Loss of SETD2 function accelerated the progression of MLL-rearranged or AML1-ETO-positve AML, but whether it was the same in NPM1-mutated AML remained unknown. Herein, we displayed shRNA-mediated SETD2 knockdown, which simulated its loss of function caused by SETD2 frame-shift or nonsense mutation, in NPM1-mutated AML cell line OCI-AML3 and MLL-rearranged AML cell line THP-1. Interestingly, SETD2 knockdown impaired the proliferation of OCI-AML3 but not THP-1 cells (Fig. 2a-d). Furthermore, the proliferative defect of OCI-AML3 was caused by increased cell apoptosis (Fig. 2e) and cell cycle arrested at G1/G0 phase (Fig. 2f). It has been reported that the viability of OCI-AML3 relied on the function of NPM1 mutation [12], while NPM1 expression was regulated by the transcriptional activation mark, H3K36me3, which indicated by ChIP-Seq in the HSPCs of Mll-af9-positive leukemia (Fig. 2g) [13]. Consistently, we demonstrated that NPM1 and its direct targets MEIS, HOXA9 were significantly down-regulated in SETD2 knockdown OCI-AML3 cells (Fig. 2h-i). Therefore, our results indicated that SETD2 knockdown-mediated OCI-AML3 proliferation inhibition was possibly attributed to NPM1 down-regulation.

Fig. 2
figure2

SETD2 was required for the maintenance of NPM1-mutated AML cell line OCI-AML3. a and b The proliferation (a) and SETD2 expression (b) of scramble and SETD2 knockdown OCI-AML3 cells. c and d The proliferation (c) and SETD2 expression (d) of scramble and SETD2 knockdown THP-1 cells. e Annexin-V staining for detecting cell apoptosis in OCI-AML3 cells. f PI staining for cell cycle analysis in OCI-AML3 cells. g NPM1 has been demonstrated as one direct target of H3K36me3 in the literature report. h and i The expression of NPM1 (h) and its direct downstream targets, MESI and HOXA9 (i), was analyzed in scramble and SETD2 knockdown OCI-AML3 cells. ***, P < 0.001; **, P < 0.01; *, P < 0.05; T test was used for each graph

The detailed role of SETD2 mutation in NPM1-mutated AML remained mysterious. Theoretically, SETD2 and NPM1 mutations probably cooperated in leukemogenesis. However, our results showed that SETD2 was required for the maintenance of OCI-AML3. To our knowledge, two possibilities existed: firstly, SETD2 mutation played different roles in the initiation and maintenance of NPM1-mutated AML; secondly, additional genetic alteration influenced SETD2 function in NPM1-mutated AML. Therefore, further investigations were needed in the furture.

Availability of data and materials

All data generated or analyzed during this study are included in this published article.

Abbreviations

AL:

Acute leukemia

ALL:

Acute lymphoblastic leukemia

AML:

Acute myeloid leukemia

BM:

Bone marrow

ChIP-Seq:

Chromatin immunoprecipitation-sequencing

CLAG:

Cladribine, cytarabine plus granulocyte colony-stimulating factor

CR:

Complete remission

EFS:

Event-free survival duration

H3K36me3:

Tri- methylated histone 3 lysine 36

HAA:

Homoharringtonine, aclacinomycin, plus cytarabine regimen

HB:

Hemoglobin

HSCT:

Hematopoietic stem cell transplantation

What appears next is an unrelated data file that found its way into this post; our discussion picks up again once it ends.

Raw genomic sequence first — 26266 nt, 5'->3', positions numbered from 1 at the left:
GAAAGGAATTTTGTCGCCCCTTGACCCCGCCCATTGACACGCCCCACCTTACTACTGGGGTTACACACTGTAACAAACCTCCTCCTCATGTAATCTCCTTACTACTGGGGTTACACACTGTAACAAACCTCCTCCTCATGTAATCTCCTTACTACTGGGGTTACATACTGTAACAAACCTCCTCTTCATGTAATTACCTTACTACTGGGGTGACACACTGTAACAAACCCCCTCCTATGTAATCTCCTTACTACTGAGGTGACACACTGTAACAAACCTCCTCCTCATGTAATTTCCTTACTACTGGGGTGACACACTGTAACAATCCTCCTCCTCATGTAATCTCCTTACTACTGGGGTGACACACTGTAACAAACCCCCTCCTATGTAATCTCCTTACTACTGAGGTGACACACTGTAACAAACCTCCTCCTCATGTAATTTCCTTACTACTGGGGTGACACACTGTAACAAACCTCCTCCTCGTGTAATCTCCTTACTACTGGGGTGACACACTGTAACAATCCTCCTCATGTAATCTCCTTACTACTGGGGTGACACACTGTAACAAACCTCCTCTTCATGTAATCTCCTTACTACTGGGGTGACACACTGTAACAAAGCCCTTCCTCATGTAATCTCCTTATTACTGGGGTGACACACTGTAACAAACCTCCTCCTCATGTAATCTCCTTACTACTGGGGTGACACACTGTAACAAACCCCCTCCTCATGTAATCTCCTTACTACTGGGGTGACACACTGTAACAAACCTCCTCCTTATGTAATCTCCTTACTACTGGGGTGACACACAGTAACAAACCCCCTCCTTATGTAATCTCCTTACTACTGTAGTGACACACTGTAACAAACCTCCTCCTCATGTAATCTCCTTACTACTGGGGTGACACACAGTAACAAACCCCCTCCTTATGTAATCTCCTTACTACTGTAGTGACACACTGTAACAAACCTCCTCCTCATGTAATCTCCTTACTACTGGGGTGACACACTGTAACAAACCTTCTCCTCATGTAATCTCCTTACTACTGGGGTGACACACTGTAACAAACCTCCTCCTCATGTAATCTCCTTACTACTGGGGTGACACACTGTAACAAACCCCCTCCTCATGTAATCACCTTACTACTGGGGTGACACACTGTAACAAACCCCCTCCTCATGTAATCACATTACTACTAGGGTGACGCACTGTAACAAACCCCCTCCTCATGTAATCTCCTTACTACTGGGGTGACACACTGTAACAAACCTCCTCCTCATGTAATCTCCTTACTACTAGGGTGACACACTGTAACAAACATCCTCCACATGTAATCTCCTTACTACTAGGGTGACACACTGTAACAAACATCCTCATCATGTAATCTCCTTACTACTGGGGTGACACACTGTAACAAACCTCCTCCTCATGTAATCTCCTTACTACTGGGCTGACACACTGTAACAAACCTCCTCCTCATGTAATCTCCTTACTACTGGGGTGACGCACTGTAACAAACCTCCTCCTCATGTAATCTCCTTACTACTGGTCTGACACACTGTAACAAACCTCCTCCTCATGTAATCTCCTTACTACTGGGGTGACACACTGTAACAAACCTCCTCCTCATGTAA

HSPCs:

Hematopoietic stem progenitor cells

IA:

Idarubicin plus cytarabine regimen

MDS:

Myelodysplastic syndrome

NR:

No response

OR:

Odds ratio

OS:

Overall survival duration

PB:

Peripheral blood

PLT:

Platelet

PR:

Partial remission

WBC:

White blood cell

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Acknowledgements

We would also like to thank all members of Zhejiang Key Laboratory of Diagnosis and Treatment for Hematologic Malignancies in diagnostic supports.

Funding

This work was supported by the National Natural Science Foundation of China (81800199, 81670124).

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Authors

Contributions

X.Z. designed the experiments. W.-J. Y. collected and integrated clinical materials. J.-W. S. displayed the experiments. X. Z. integrated and analyzed all the data. X. Z. wrote the manuscript. J.-W. S. and W.-J. Y. revised the manuscript. The authors read and approved the final manuscript.

Corresponding authors

Correspondence to Wenjuan Yu or Xiang Zhang.

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Ethics approval and consent to participate

This study was approved by the ethical review committees of the First Affiliated Hospital to Zhejiang University School of Medicine.

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Written informed consent was obtained from this patient.

Competing interests

The authors declare that they have no competing interests.

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Supplementary Information

Additional file 1: Figure S1.

The OS of SETD2- wild type and mutated AML patients from the summary of TCGA, TARGET, and OHSU studies.

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Sun, J., Yu, W. & Zhang, X. Recurrent SETD2 mutation in NPM1-mutated acute myeloid leukemia. Biomark Res 8, 62 (2020). https://doi.org/10.1186/s40364-020-00243-y

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Keywords

  • SETD2 mutation
  • NPM1 mutation
  • Acute myeloid leukemia